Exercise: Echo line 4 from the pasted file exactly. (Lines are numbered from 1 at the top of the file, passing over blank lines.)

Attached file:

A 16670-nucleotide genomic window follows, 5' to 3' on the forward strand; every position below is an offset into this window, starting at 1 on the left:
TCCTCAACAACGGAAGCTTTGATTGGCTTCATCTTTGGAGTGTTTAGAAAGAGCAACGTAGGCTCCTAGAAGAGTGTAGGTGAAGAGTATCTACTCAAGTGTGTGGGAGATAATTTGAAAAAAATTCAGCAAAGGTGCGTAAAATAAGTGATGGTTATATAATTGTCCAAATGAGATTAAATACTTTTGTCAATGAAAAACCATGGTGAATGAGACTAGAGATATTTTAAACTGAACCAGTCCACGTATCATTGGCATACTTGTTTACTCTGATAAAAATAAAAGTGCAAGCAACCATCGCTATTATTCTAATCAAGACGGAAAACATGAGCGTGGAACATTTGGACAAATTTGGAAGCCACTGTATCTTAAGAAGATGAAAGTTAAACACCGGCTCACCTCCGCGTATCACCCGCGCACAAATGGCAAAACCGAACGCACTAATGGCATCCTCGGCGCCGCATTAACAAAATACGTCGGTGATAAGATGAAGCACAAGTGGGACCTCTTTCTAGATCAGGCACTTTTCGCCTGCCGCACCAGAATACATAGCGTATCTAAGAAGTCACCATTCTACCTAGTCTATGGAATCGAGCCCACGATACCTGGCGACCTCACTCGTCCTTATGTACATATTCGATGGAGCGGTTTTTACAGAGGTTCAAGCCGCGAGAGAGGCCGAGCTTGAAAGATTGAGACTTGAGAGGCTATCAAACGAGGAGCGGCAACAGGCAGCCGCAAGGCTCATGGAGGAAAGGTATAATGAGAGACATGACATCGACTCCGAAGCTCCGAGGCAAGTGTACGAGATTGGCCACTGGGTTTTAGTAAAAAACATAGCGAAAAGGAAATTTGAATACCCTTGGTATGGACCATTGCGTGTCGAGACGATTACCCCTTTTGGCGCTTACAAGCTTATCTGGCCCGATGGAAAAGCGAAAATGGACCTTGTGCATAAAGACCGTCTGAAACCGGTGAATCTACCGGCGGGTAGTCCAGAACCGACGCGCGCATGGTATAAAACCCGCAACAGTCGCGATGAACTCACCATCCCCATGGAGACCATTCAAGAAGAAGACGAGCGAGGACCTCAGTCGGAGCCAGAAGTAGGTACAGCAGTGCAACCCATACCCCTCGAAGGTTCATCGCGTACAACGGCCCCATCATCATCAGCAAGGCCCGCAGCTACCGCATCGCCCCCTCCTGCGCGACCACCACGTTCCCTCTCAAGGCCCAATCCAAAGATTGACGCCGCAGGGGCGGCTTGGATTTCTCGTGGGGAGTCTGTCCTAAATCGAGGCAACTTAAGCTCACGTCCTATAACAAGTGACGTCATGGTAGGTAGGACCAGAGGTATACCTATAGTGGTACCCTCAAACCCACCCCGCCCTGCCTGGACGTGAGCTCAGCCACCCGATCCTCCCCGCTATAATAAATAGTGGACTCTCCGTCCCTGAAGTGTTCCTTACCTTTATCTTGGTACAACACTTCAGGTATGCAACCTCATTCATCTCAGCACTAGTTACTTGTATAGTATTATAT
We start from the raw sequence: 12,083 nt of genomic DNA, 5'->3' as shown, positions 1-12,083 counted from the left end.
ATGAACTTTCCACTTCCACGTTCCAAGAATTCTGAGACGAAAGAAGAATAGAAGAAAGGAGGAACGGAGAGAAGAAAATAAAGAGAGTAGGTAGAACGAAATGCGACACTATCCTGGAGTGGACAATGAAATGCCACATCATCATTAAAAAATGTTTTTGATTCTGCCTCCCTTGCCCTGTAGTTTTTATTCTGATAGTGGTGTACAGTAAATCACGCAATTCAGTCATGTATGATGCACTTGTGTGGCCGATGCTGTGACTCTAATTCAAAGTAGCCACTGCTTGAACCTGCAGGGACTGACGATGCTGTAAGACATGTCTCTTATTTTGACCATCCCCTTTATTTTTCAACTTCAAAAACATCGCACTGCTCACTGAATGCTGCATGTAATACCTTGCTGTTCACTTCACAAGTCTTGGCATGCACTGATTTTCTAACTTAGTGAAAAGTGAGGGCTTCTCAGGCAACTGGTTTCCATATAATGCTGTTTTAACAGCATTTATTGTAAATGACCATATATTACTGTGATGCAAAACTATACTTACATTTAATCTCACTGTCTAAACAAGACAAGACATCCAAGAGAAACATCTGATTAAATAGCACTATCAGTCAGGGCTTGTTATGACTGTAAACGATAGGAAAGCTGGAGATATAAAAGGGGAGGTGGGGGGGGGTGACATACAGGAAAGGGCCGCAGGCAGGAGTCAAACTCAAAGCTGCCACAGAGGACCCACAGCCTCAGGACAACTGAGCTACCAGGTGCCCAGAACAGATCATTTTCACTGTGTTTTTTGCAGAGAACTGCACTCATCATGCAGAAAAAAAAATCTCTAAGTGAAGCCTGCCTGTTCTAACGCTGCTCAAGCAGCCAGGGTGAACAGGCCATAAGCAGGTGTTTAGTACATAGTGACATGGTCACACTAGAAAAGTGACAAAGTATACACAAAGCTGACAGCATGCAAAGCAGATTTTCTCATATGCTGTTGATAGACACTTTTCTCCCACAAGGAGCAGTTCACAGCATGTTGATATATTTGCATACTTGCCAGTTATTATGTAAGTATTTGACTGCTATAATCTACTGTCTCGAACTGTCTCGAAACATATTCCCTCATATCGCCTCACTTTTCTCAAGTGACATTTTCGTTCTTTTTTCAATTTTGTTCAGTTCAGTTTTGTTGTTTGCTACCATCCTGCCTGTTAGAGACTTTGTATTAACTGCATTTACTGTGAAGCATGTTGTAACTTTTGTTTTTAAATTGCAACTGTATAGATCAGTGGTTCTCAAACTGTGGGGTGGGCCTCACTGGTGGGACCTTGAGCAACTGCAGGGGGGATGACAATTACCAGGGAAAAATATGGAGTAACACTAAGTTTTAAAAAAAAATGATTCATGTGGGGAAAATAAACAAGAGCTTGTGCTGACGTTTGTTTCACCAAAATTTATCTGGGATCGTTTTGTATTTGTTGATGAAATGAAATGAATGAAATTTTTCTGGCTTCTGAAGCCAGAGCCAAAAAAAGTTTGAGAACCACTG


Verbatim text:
ATGAACTTTCCACTTCCACGTTCCAAGAATTCTGAGACGAAAGAAGAATAGAAGAAAGGAGGAACGGAGAGAAGAAAATAAAGAGAGTAGGTAGAACGAAATGCGACACTATCCTGGAGTGGACAATGAAATGCCACATCATCATTAAAAAATGTTTTTGATTCTGCCTCCCTTGCCCTGTAGTTTTTATTCTGATAGTGGTGTACAGTAAATCACGCAATTCAGTCATGTATGATGCACTTGTGTGGCCGATGCTGTGACTCTAATTCAAAGTAGCCACTGCTTGAACCTGCAGGGACTGACGATGCTGTAAGACATGTCTCTTATTTTGACCATCCCCTTTATTTTTCAACTTCAAAAACATCGCACTGCTCACTGAATGCTGCATGTAATACCTTGCTGTTCACTTCACAAGTCTTGGCATGCACTGATTTTCTAACTTAGTGAAAAGTGAGGGCTTCTCAGGCAACTGGTTTCCATATAATGCTGTTTTAACAGCATTTATTGTAAATGACCATATATTACTGTGATGCAAAACTATACTTACATTTAATCTCACTGTCTAAACAAGACAAGACATCCAAGAGAAACATCTGATTAAATAGCACTATCAGTCAGGGCTTGTTATGACTGTAAACGATAGGAAAGCTGGAGATATAAAAGGGGAGGTGGGGGGGGGTGACATACAGGAAAGGGCCGCAGGCAGGAGTCAAACTCAAAGCTGCCACAGAGGACCCACAGCCTCAGGACAACTGAGCTACCAGGTGCCCAGAACAGATCATTTTCACTGTGTTTTTTGCAGAGAACTGCACTCATCATGCAGAAAAAAAAATCTCTAAGTGAAGCCTGCCTGTTCTAACGCTGCTCAAGCAGCCAGGGTGAACAGGCCATAAGCAGGTGTTTAGTACATAGTGACATGGTCACACTAGAAAAGTGACAAAGTATACACAAAGCTGACAGCATGCAAAGCAGATTTTCTCATATGCTGTTGATAGACACTTTTCTCCCACAAGGAGCAGTTCACAGCATGTTGATATATTTGCATACTTGCCAGTTATTATGTAAGTATTTGACTGCTATAATCTACTGTCTCGAACTGTCTCGAAACATATTCCCTCATATCGCCTCACTTTTCTCAAGTGACATTTTCGTTCTTTTTTCAATTTTGTTCAGTTCAGTTTTGTTGTTTGCTACCATCCTGCCTGTTAGAGACTTTGTATTAACTGCATTTACTGTGAAGCATGTTGTAACTTTTGTTTTTAAATTGCAACTGTATAGATCAGTGGTTCTCAAACTGTGGGGTGGGCCTCACTGGTGGGACCTTGAGCAACTGCAGGGGGGATGACAATTACCAGGGAAAAATATGGAGTAACACTAAGTTTTAAAAAAAAATGATTCATGTGGGGAAAATAAACAAGAGCTTGTGCTGACGTTTGTTTCACCAAAATTTATCTGGGATCGTTTTGTATTTGTTGATGAAATGAAATGAATGAAATTTTTCTGGCTTCTGAAGCCAGAGCCAAAAAAAGTTTGAGAACCACTG